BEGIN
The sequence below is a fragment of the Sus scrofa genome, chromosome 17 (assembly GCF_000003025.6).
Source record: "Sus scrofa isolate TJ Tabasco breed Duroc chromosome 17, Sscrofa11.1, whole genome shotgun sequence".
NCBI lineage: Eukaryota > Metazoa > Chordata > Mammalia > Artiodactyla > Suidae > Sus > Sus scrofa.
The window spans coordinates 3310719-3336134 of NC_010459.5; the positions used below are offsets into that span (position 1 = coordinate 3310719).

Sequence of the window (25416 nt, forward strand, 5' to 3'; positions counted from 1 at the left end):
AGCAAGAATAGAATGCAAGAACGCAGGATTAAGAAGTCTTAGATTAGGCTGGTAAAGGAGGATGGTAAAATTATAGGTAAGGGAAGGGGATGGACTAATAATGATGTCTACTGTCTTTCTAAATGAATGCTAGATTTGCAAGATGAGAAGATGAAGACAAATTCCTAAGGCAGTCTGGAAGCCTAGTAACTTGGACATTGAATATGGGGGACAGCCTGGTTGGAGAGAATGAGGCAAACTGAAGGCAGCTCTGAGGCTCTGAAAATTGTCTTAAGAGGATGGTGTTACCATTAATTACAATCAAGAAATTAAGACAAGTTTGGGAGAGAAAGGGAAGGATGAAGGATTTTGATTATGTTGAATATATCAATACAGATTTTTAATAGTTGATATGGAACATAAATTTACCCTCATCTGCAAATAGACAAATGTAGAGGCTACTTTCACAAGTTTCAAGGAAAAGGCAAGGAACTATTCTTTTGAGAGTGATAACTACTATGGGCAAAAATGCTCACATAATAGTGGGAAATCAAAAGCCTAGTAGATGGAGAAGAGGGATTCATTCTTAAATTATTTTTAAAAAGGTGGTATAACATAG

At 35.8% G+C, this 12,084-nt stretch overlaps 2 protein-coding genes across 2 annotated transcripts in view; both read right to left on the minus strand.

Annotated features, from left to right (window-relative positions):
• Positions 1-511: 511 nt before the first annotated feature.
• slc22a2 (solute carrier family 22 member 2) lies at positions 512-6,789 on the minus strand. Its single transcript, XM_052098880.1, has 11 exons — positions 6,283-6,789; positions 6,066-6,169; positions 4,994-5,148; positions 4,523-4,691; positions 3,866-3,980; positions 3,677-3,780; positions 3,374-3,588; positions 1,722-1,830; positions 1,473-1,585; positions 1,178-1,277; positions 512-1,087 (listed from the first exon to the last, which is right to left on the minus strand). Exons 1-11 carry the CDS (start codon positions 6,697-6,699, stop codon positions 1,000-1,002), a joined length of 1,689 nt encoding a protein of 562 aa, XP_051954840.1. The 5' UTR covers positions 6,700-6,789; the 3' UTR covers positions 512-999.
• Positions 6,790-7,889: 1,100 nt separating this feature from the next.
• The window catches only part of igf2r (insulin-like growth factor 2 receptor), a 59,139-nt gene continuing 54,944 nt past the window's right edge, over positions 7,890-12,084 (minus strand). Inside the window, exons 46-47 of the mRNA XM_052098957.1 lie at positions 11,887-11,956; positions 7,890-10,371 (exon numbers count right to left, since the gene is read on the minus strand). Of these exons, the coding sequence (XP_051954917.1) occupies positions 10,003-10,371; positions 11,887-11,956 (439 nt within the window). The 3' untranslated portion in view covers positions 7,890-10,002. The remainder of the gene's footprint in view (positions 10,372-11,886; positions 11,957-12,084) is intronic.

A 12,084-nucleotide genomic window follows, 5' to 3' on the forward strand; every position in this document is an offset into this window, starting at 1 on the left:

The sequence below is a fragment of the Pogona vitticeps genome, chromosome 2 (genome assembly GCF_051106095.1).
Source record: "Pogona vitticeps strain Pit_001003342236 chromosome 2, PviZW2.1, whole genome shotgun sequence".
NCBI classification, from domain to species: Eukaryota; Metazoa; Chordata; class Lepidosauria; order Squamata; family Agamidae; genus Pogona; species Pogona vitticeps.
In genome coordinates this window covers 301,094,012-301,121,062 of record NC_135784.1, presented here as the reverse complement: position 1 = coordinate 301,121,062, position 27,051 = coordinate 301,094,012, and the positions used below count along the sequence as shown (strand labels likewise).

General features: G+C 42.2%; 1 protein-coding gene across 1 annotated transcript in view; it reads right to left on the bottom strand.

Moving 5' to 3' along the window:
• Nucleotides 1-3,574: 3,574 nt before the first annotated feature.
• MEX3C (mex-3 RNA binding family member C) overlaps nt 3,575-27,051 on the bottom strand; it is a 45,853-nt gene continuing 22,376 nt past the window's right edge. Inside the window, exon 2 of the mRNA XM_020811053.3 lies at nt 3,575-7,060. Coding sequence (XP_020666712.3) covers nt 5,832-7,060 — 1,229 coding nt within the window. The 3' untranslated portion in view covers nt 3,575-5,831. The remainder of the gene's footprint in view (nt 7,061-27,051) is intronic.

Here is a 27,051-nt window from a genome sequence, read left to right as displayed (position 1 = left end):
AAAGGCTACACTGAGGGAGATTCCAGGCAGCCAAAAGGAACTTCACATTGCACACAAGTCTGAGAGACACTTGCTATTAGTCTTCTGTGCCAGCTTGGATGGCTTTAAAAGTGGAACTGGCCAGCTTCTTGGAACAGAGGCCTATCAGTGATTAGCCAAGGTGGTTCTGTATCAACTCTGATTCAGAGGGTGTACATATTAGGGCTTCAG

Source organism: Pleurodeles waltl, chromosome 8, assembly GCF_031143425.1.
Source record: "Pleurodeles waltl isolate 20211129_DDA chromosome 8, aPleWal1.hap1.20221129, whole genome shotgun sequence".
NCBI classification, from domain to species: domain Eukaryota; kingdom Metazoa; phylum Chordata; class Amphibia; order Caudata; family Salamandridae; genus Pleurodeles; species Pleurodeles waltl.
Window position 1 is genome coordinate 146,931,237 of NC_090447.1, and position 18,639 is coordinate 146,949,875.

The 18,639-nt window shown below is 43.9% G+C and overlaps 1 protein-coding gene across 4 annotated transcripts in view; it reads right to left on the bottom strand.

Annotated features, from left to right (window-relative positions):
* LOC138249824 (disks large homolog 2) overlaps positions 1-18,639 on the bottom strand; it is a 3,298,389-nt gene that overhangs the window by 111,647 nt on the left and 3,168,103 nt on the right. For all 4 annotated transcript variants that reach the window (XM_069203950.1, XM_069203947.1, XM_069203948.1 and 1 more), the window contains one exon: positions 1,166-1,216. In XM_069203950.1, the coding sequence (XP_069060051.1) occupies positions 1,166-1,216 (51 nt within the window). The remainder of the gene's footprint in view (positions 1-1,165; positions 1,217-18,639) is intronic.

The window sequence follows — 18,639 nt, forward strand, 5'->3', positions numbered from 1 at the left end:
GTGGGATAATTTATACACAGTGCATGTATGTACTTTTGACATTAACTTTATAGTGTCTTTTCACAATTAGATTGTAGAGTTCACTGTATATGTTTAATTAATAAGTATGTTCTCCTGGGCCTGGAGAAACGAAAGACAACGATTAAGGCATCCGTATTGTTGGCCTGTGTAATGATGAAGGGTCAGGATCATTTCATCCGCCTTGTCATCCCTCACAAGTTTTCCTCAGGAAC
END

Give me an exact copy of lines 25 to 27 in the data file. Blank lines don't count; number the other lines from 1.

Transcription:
Source record: "Pleurodeles waltl isolate 20211129_DDA chromosome 8, aPleWal1.hap1.20221129, whole genome shotgun sequence".
NCBI classification, from domain to species: domain Eukaryota; kingdom Metazoa; phylum Chordata; class Amphibia; order Caudata; family Salamandridae; genus Pleurodeles; species Pleurodeles waltl.
Window position 1 is genome coordinate 146,931,237 of NC_090447.1, and position 18,639 is coordinate 146,949,875.